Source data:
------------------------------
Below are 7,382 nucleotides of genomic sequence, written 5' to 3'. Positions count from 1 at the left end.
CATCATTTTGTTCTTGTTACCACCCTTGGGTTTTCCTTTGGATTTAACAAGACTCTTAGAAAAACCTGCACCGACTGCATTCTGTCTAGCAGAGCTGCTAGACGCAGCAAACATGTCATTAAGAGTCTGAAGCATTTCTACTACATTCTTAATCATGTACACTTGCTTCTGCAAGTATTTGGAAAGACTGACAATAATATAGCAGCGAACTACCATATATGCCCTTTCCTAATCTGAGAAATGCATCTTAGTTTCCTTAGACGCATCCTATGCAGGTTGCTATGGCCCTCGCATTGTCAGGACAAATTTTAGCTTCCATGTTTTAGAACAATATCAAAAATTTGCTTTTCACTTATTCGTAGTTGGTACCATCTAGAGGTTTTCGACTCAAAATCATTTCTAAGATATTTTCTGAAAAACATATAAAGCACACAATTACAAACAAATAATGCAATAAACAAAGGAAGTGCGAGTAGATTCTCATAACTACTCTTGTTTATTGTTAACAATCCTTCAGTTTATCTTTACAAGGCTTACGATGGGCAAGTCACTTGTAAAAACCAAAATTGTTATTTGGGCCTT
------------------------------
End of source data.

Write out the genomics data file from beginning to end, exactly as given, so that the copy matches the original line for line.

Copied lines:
Below are 7,382 nucleotides of genomic sequence, written 5' to 3'. Positions count from 1 at the left end.
CATCATTTTGTTCTTGTTACCACCCTTGGGTTTTCCTTTGGATTTAACAAGACTCTTAGAAAAACCTGCACCGACTGCATTCTGTCTAGCAGAGCTGCTAGACGCAGCAAACATGTCATTAAGAGTCTGAAGCATTTCTACTACATTCTTAATCATGTACACTTGCTTCTGCAAGTATTTGGAAAGACTGACAATAATATAGCAGCGAACTACCATATATGCCCTTTCCTAATCTGAGAAATGCATCTTAGTTTCCTTAGACGCATCCTATGCAGGTTGCTATGGCCCTCGCATTGTCAGGACAAATTTTAGCTTCCATGTTTTAGAACAATATCAAAAATTTGCTTTTCACTTATTCGTAGTTGGTACCATCTAGAGGTTTTCGACTCAAAATCATTTCTAAGATATTTTCTGAAAAACATATAAAGCACACAATTACAAACAAATAATGCAATAAACAAAGGAAGTGCGAGTAGATTCTCATAACTACTCTTGTTTATTGTTAACAATCCTTCAGTTTATCTTTACAAGGCTTACGATGGGCAAGTCACTTGTAAAAACCAAAATTGTTATTTGGGCCTT